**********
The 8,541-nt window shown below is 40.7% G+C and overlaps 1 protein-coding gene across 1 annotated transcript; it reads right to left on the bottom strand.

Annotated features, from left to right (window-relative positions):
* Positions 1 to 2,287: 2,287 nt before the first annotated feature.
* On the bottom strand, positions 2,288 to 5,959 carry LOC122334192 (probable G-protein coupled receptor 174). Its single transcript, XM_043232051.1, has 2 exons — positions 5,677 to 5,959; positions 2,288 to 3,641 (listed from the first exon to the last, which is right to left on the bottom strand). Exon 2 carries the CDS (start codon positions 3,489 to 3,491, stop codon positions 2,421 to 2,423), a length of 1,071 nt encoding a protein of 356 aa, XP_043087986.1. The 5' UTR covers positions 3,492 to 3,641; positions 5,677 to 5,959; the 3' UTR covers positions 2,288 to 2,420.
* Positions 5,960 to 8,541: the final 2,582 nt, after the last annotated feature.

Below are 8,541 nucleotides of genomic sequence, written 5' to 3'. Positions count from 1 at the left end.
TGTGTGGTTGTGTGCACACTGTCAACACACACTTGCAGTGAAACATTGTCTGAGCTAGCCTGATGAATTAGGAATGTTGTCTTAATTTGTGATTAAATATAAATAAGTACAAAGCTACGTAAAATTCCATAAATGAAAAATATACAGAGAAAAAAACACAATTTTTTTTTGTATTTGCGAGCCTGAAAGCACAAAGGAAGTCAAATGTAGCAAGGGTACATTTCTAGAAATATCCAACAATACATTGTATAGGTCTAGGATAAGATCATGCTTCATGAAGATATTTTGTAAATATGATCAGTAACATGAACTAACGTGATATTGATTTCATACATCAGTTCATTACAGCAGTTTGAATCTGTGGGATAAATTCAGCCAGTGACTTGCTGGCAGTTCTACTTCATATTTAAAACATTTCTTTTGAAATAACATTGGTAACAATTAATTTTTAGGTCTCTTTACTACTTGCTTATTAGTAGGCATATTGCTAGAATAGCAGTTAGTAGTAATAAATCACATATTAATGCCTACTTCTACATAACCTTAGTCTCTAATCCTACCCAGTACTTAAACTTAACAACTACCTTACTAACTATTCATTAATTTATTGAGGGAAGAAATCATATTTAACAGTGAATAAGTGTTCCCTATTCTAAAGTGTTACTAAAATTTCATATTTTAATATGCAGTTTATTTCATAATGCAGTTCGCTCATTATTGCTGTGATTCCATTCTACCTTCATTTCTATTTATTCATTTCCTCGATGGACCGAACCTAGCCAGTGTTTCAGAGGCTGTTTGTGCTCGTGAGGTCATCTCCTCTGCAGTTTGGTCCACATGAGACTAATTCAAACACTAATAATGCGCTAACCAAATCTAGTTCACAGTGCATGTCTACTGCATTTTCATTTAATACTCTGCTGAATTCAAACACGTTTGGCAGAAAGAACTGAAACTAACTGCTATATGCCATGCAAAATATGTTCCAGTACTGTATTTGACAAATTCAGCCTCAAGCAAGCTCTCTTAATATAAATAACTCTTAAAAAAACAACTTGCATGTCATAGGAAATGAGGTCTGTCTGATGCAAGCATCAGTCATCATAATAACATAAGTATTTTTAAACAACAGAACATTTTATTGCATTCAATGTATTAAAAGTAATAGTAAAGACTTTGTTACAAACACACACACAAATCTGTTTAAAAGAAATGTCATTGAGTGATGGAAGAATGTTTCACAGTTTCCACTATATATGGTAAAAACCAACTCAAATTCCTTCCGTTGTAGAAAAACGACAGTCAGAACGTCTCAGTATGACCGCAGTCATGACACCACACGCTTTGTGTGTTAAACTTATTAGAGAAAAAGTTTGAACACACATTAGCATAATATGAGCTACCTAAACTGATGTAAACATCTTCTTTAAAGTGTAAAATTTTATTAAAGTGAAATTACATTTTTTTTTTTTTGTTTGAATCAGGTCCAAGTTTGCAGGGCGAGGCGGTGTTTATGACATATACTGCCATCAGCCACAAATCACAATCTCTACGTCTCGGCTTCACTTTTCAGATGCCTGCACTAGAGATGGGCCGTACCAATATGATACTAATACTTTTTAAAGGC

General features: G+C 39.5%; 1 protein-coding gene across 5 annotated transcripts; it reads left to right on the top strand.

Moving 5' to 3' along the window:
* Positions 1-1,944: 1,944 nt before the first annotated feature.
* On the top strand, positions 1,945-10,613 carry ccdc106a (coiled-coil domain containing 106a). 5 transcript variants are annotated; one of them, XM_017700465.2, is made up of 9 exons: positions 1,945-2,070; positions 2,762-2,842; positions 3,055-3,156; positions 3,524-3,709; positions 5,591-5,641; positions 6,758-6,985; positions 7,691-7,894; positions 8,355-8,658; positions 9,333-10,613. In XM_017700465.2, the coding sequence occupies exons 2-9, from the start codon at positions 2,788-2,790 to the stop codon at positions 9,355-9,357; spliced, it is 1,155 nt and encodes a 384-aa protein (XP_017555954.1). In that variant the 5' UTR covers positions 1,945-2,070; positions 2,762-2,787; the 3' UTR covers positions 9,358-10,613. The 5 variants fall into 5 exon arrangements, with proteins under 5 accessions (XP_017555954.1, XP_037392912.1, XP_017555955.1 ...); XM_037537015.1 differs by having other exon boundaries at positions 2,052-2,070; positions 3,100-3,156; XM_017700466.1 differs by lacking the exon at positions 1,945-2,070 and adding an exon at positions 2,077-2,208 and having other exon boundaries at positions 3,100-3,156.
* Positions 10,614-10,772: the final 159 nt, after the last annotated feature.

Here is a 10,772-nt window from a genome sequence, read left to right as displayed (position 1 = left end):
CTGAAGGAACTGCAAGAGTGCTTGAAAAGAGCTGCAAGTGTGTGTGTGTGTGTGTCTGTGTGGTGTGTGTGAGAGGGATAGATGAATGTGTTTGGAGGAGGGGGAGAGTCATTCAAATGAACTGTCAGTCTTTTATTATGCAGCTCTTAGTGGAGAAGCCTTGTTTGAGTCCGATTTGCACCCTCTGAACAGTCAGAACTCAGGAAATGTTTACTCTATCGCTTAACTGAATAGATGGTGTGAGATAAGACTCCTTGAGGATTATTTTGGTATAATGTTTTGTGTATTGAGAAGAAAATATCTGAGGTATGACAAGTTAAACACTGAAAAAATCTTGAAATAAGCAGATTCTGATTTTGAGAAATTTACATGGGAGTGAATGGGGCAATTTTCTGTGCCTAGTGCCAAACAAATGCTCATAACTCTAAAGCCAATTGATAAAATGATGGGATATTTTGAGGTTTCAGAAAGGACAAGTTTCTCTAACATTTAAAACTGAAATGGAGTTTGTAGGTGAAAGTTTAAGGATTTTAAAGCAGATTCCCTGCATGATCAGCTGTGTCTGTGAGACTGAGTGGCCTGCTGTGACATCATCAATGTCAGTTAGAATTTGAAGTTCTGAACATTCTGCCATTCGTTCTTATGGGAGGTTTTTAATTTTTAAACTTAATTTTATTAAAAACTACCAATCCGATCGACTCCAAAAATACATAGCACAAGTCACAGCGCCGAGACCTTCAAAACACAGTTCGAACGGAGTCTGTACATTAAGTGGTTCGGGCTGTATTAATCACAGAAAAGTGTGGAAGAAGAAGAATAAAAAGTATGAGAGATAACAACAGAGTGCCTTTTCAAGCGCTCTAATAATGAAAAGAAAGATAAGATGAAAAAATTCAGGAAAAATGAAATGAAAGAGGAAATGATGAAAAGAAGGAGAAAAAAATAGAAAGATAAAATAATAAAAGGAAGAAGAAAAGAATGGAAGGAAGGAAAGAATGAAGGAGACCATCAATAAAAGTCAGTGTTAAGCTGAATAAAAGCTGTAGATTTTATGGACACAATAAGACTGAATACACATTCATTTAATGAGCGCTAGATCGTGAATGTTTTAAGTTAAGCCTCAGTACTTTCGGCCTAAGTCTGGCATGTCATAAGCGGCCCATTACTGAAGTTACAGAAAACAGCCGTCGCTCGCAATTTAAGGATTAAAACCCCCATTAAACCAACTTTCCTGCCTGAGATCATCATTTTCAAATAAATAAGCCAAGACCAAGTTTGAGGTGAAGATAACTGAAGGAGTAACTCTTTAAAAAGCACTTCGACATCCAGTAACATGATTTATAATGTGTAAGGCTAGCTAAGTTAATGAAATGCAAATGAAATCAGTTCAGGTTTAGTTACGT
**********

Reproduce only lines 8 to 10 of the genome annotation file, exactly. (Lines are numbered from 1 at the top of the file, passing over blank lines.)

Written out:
General features: G+C 39.5%; 1 protein-coding gene across 5 annotated transcripts; it reads left to right on the top strand.

Moving 5' to 3' along the window:
* Positions 1-1,944: 1,944 nt before the first annotated feature.